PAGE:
Building an observation hive

When we started beekeeping one thing we read in multiple places was that getting an observation hive was a great way to learn. An observation hive is basically a glass sided bee hive so that you can look into it without putting on a bee suit and disturbing the bees. 

Michael Bush has a great page on what to consider in observation hive design. We used that page and some advice from the beesource forums to design a single wide 6 frame hive. We did an initial sketch in Google Sketchup:

After thinking it over and detailing the design we defined all the wood sizes we needed and had them cut for us. We also ordered two framed glass panes from a picture frame supplier. With all the supplies ready we got to work. We build the two sides, one with a hole in the middle that will serve as the bee entrance:

We quickly built the basic frame, using some right angle metal pieces for strength and two threaded rods at even spacing to attach the frame supports and to make sure the top bar was straight.

This was our first test fit of everything.

Two lengthwise pieces on top and bottom will seal the gap against the glass frames.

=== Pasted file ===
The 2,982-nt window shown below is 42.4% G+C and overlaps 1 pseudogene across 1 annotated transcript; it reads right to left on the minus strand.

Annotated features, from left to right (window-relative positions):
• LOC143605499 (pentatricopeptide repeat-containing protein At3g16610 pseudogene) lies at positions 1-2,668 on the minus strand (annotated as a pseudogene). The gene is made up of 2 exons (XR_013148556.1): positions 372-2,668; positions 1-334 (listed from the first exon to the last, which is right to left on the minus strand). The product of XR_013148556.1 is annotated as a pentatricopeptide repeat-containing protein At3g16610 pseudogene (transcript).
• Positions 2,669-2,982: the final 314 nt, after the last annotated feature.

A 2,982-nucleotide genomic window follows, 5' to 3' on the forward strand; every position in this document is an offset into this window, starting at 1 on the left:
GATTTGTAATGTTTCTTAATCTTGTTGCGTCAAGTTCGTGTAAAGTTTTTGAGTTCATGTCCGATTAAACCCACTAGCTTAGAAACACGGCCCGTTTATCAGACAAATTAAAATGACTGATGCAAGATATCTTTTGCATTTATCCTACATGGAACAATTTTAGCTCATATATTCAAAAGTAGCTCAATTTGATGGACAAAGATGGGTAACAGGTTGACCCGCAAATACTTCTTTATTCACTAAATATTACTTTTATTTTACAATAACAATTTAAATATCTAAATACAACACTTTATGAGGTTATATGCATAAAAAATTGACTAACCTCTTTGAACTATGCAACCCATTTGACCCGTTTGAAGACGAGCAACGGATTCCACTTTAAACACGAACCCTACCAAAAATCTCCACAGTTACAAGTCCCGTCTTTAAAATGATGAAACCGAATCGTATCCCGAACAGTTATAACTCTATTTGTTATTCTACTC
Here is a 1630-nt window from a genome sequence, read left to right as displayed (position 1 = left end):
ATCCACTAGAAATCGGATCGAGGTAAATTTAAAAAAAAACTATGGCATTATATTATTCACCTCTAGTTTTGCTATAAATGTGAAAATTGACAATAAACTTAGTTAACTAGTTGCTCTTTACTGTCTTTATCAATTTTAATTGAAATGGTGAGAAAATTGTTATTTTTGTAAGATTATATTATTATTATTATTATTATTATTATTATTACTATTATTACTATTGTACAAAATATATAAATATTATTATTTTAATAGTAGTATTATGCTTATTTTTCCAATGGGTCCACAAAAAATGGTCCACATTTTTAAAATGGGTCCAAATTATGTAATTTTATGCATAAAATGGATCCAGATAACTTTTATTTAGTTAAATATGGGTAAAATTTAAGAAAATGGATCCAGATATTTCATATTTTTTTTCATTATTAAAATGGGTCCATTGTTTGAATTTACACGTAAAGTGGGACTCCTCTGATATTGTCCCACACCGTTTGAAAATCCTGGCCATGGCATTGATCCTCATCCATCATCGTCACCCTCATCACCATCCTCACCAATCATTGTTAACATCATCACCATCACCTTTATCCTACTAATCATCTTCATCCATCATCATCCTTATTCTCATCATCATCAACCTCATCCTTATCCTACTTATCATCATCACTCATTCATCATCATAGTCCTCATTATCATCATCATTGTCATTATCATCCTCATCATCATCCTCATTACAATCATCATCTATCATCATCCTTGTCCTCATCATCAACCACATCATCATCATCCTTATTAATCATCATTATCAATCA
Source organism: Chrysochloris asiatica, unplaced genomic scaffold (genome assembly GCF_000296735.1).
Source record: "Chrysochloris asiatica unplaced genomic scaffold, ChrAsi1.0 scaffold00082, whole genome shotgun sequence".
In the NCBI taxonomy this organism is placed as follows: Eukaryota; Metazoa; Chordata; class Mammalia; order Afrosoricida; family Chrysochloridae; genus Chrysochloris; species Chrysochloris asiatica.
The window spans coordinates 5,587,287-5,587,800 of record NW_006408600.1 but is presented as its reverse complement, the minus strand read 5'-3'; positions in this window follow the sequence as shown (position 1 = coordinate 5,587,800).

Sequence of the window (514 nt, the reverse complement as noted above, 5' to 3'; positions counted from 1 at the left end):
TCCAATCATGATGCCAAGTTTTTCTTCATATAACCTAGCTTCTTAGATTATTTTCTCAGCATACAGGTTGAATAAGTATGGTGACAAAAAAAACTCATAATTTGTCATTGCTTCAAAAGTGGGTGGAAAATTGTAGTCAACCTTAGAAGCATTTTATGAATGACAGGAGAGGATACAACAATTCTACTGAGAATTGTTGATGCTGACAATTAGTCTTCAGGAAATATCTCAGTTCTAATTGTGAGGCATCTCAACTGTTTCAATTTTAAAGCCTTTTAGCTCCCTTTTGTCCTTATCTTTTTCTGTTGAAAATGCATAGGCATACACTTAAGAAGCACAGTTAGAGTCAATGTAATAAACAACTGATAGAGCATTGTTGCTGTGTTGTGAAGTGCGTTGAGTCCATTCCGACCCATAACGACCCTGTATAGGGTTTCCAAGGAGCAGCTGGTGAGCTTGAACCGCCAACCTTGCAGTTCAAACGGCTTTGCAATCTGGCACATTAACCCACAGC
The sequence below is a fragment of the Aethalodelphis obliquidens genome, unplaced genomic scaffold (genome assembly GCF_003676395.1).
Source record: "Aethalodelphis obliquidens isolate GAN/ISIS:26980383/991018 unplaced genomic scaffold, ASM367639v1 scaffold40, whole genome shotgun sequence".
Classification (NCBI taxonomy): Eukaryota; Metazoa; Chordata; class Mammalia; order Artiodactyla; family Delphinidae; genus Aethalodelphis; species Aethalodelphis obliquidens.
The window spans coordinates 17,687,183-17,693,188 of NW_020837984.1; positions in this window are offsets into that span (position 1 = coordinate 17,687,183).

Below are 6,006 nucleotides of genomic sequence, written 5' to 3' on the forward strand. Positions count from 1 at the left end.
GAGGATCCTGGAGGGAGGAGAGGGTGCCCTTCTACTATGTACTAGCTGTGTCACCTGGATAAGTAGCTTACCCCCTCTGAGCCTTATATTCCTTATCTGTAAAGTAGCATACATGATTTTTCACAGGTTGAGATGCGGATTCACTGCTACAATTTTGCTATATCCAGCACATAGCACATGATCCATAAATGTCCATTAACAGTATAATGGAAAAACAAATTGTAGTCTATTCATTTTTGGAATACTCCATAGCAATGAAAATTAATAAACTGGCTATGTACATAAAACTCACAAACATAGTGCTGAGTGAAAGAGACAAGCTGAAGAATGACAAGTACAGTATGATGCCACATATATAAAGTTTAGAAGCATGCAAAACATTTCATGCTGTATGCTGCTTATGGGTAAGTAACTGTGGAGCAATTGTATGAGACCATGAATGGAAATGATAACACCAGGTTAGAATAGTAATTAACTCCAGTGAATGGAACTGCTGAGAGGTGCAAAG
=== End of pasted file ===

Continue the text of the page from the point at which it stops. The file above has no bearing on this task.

We also opened up the entrance side hole to 31mm and fitted a brass hose connector so we can then attach a hose to connect the hive to the outside. We had to use an adjustable drill bit as we couldn't find a 31mm or 32mm bit. These things suck for this job. The hole was already cut at a smaller size so the center part of the bit that guides the hole had nothing to connect to and since the drill only cuts on one side it becomes unstable. Because the bit is so long it swiveled pretty easily even when using a drill press. Only after getting the initial depth done did the drill stabilize as it became locked into its own hole. Next time we need to plan ahead more and use the adjustable drill for the initial hole and them finish the inside with the smaller bit.

A first test fit with everything in place. We made some frame supports with folded sheet metal held in place between two bolts and two washers on the threaded rods. On the right and left sides the frame supports are also folded metal and screwed in directly to the wood. We're still considering making these a bit better. They only have a stop for the frames in the back so the frames can still fall forward.

The glass frames were attached with some simple metal holds on top on both sides, and three nails on the bottom plank to make sure the glass frame fits snuggly (it's not nailed in).

Here's the final assembly. Note the cork top in the middle of the top bar. We drilled 19mm holes aligned with the center of each of the top frames. That way it's easy to open/close them for adjusting ventilation or to setup a rapid feeder.